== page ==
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Solid Hazardous Waste Notes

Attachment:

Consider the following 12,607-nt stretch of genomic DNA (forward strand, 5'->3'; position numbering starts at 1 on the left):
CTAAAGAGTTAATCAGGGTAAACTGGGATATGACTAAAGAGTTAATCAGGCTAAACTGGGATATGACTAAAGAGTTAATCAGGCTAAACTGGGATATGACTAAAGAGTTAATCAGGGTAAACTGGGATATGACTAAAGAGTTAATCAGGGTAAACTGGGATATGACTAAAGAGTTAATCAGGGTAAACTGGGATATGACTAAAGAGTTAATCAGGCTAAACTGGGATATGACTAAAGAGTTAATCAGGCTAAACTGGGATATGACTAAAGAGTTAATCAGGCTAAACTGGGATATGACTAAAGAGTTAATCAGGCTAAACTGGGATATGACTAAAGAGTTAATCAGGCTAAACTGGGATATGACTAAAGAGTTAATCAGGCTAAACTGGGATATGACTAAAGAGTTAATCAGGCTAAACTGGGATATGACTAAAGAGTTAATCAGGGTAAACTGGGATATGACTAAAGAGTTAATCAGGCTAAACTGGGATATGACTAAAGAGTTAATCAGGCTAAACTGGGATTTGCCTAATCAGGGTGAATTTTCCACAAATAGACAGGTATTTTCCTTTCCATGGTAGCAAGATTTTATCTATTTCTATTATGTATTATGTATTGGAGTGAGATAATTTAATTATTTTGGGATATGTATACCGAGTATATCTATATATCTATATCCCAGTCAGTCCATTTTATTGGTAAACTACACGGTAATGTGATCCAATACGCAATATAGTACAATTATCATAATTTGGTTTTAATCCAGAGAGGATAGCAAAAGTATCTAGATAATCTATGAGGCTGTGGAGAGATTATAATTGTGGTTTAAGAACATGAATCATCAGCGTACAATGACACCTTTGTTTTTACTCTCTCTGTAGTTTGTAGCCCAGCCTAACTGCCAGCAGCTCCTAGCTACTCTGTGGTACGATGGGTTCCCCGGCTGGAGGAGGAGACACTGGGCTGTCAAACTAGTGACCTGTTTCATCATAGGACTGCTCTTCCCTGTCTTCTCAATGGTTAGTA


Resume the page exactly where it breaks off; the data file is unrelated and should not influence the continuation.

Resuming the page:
New Yorks Fresh Kills Landfill = largest landfill in the world (closed in 2001) o People are planning to transform it into a world-class public park Love Canal (1842-1953): Hooker Chemical sealed multiple chemical wastes into steel drums and dumped into an old canal excavation o 1953: canal = filled. Sold to Niagara Falls school board for $1 o Inserted a disclaimer denying liability for the wastes o 1957: HC warned school not to disturb the site due to toxic waste o 1959: an elementary school, playing fields, and home were built -> disrupts the clay cap that covers the wastes o 1976: residents complained of chemical smells and chemical burns from the site o Pres. Jimmy Carter declared it a federal disaster area o 1980: area = abandoned This event led to the creation of the Superfund law Waste= any discarded material for which no further sale or use is intended o Ex: residue, chemical by-products, unused virgin material, spill absorbent material Solid waste: any unwanted or discarded material we produce that is not a liquid or gas o Municipal solid waste (MSW): produce directly from homes. o Industrial solid waste: produced indirectly by industries that supply people with goods and services Industrial discharges subject to CWA regulations, including POTW Atomic Energy Act 1954 Waste stream: flow of waste as it moves from its sources toward disposal destinations Recovery (recycling, composting): next best strategy in waste management o Recycling: sends used goods to manufacture new goods o Composting: recovery of organic waste o All materials in nature are recycled Of the 251 million tons of trash/solid waste, in the U.S. in 2006 about 32.5 percent was either recycled or composted There are more percentage of paper and paper board being discarded in a municipal landfill than other materials E-waste consists of toxic and hazardous waste (PVC, lead, mercury, and cadmium) Only 10% of the e-waste that the U.S. produces gets recycles Since 1960, waste generated in U.S. increased by 2.8 times People in other countries would look for sellable parts in trashes China buy trash from U.S.